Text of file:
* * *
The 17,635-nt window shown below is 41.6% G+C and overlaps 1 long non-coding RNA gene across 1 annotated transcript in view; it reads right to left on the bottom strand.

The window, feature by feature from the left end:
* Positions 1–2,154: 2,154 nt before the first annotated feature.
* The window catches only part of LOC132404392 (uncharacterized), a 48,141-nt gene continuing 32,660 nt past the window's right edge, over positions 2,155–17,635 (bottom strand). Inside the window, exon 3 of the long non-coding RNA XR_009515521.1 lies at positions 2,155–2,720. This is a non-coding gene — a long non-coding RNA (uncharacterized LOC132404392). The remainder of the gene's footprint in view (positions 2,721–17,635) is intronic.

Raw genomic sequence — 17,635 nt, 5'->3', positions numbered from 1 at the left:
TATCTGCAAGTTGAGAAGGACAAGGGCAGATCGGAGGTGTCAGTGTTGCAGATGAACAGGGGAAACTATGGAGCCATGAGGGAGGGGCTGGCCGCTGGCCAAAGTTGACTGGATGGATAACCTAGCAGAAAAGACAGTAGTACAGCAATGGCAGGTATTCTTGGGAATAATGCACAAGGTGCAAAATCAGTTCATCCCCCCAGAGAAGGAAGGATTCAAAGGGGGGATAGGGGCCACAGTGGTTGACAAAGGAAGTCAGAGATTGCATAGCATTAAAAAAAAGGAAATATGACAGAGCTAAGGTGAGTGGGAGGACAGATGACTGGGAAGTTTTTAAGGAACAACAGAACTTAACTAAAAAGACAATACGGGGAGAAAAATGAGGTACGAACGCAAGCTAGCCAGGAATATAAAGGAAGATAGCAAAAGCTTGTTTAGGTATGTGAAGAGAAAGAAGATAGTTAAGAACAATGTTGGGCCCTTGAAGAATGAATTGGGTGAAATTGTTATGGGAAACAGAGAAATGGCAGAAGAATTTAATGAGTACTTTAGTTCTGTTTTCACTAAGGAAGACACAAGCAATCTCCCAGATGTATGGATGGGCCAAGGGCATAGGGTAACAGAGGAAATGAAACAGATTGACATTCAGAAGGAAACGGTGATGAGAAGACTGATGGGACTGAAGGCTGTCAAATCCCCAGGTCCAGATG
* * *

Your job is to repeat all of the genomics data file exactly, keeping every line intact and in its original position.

The 17,635-nt window shown below is 41.6% G+C and overlaps 1 long non-coding RNA gene across 1 annotated transcript in view; it reads right to left on the bottom strand.

The window, feature by feature from the left end:
* Positions 1–2,154: 2,154 nt before the first annotated feature.
* The window catches only part of LOC132404392 (uncharacterized), a 48,141-nt gene continuing 32,660 nt past the window's right edge, over positions 2,155–17,635 (bottom strand). Inside the window, exon 3 of the long non-coding RNA XR_009515521.1 lies at positions 2,155–2,720. This is a non-coding gene — a long non-coding RNA (uncharacterized LOC132404392). The remainder of the gene's footprint in view (positions 2,721–17,635) is intronic.

Raw genomic sequence — 17,635 nt, 5'->3', positions numbered from 1 at the left:
TATCTGCAAGTTGAGAAGGACAAGGGCAGATCGGAGGTGTCAGTGTTGCAGATGAACAGGGGAAACTATGGAGCCATGAGGGAGGGGCTGGCCGCTGGCCAAAGTTGACTGGATGGATAACCTAGCAGAAAAGACAGTAGTACAGCAATGGCAGGTATTCTTGGGAATAATGCACAAGGTGCAAAATCAGTTCATCCCCCCAGAGAAGGAAGGATTCAAAGGGGGGATAGGGGCCACAGTGGTTGACAAAGGAAGTCAGAGATTGCATAGCATTAAAAAAAAGGAAATATGACAGAGCTAAGGTGAGTGGGAGGACAGATGACTGGGAAGTTTTTAAGGAACAACAGAACTTAACTAAAAAGACAATACGGGGAGAAAAATGAGGTACGAACGCAAGCTAGCCAGGAATATAAAGGAAGATAGCAAAAGCTTGTTTAGGTATGTGAAGAGAAAGAAGATAGTTAAGAACAATGTTGGGCCCTTGAAGAATGAATTGGGTGAAATTGTTATGGGAAACAGAGAAATGGCAGAAGAATTTAATGAGTACTTTAGTTCTGTTTTCACTAAGGAAGACACAAGCAATCTCCCAGATGTATGGATGGGCCAAGGGCATAGGGTAACAGAGGAAATGAAACAGATTGACATTCAGAAGGAAACGGTGATGAGAAGACTGATGGGACTGAAGGCTGTCAAATCCCCAGGTCCAGATG